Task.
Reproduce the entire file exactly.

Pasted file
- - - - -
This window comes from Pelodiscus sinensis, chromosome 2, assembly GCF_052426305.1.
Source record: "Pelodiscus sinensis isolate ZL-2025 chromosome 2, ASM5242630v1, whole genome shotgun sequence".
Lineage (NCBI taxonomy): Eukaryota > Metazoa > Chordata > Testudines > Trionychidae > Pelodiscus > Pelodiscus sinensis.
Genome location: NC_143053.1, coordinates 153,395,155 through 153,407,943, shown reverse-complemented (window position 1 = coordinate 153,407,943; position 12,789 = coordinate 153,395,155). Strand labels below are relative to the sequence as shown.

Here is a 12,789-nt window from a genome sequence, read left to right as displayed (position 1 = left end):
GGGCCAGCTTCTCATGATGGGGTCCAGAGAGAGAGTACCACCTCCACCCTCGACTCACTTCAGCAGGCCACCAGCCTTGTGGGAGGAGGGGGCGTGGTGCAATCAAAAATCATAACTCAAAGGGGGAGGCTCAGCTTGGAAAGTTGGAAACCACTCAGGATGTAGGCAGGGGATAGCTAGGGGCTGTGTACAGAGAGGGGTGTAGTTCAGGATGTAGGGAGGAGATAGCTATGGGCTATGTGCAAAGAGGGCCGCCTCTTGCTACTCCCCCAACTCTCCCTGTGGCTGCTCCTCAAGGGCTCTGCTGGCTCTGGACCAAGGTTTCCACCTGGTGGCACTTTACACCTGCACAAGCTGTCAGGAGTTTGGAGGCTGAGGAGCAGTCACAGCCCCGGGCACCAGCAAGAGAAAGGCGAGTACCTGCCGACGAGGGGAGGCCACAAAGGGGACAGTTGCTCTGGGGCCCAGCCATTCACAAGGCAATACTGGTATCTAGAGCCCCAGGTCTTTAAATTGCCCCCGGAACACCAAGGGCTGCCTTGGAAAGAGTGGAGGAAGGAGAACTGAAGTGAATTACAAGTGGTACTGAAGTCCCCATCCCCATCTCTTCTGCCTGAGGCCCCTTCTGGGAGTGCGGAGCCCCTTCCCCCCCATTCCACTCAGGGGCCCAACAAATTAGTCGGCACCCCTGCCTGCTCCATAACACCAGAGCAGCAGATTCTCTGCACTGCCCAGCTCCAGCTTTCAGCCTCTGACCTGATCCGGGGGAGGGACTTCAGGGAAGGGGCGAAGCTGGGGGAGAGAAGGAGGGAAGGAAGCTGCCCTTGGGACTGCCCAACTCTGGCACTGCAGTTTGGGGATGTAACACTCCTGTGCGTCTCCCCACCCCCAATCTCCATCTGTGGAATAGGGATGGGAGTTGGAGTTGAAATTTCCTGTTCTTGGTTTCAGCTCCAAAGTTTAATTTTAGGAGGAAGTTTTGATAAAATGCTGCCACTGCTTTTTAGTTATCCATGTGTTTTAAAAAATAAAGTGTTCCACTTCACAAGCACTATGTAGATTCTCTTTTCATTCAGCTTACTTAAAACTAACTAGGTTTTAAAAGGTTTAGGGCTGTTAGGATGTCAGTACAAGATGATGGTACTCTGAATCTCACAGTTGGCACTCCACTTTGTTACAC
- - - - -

This window comes from Pelodiscus sinensis, chromosome 2, assembly GCF_052426305.1.
Source record: "Pelodiscus sinensis isolate ZL-2025 chromosome 2, ASM5242630v1, whole genome shotgun sequence".
Lineage (NCBI taxonomy): Eukaryota > Metazoa > Chordata > Testudines > Trionychidae > Pelodiscus > Pelodiscus sinensis.
Genome location: NC_143053.1, coordinates 153,395,155 through 153,407,943, shown reverse-complemented (window position 1 = coordinate 153,407,943; position 12,789 = coordinate 153,395,155). Strand labels below are relative to the sequence as shown.

Here is a 12,789-nt window from a genome sequence, read left to right as displayed (position 1 = left end):
GGGCCAGCTTCTCATGATGGGGTCCAGAGAGAGAGTACCACCTCCACCCTCGACTCACTTCAGCAGGCCACCAGCCTTGTGGGAGGAGGGGGCGTGGTGCAATCAAAAATCATAACTCAAAGGGGGAGGCTCAGCTTGGAAAGTTGGAAACCACTCAGGATGTAGGCAGGGGATAGCTAGGGGCTGTGTACAGAGAGGGGTGTAGTTCAGGATGTAGGGAGGAGATAGCTATGGGCTATGTGCAAAGAGGGCCGCCTCTTGCTACTCCCCCAACTCTCCCTGTGGCTGCTCCTCAAGGGCTCTGCTGGCTCTGGACCAAGGTTTCCACCTGGTGGCACTTTACACCTGCACAAGCTGTCAGGAGTTTGGAGGCTGAGGAGCAGTCACAGCCCCGGGCACCAGCAAGAGAAAGGCGAGTACCTGCCGACGAGGGGAGGCCACAAAGGGGACAGTTGCTCTGGGGCCCAGCCATTCACAAGGCAATACTGGTATCTAGAGCCCCAGGTCTTTAAATTGCCCCCGGAACACCAAGGGCTGCCTTGGAAAGAGTGGAGGAAGGAGAACTGAAGTGAATTACAAGTGGTACTGAAGTCCCCATCCCCATCTCTTCTGCCTGAGGCCCCTTCTGGGAGTGCGGAGCCCCTTCCCCCCCATTCCACTCAGGGGCCCAACAAATTAGTCGGCACCCCTGCCTGCTCCATAACACCAGAGCAGCAGATTCTCTGCACTGCCCAGCTCCAGCTTTCAGCCTCTGACCTGATCCGGGGGAGGGACTTCAGGGAAGGGGCGAAGCTGGGGGAGAGAAGGAGGGAAGGAAGCTGCCCTTGGGACTGCCCAACTCTGGCACTGCAGTTTGGGGATGTAACACTCCTGTGCGTCTCCCCACCCCCAATCTCCATCTGTGGAATAGGGATGGGAGTTGGAGTTGAAATTTCCTGTTCTTGGTTTCAGCTCCAAAGTTTAATTTTAGGAGGAAGTTTTGATAAAATGCTGCCACTGCTTTTTAGTTATCCATGTGTTTTAAAAAATAAAGTGTTCCACTTCACAAGCACTATGTAGATTCTCTTTTCATTCAGCTTACTTAAAACTAACTAGGTTTTAAAAGGTTTAGGGCTGTTAGGATGTCAGTACAAGATGATGGTACTCTGAATCTCACAGTTGGCACTCCACTTTGTTACAC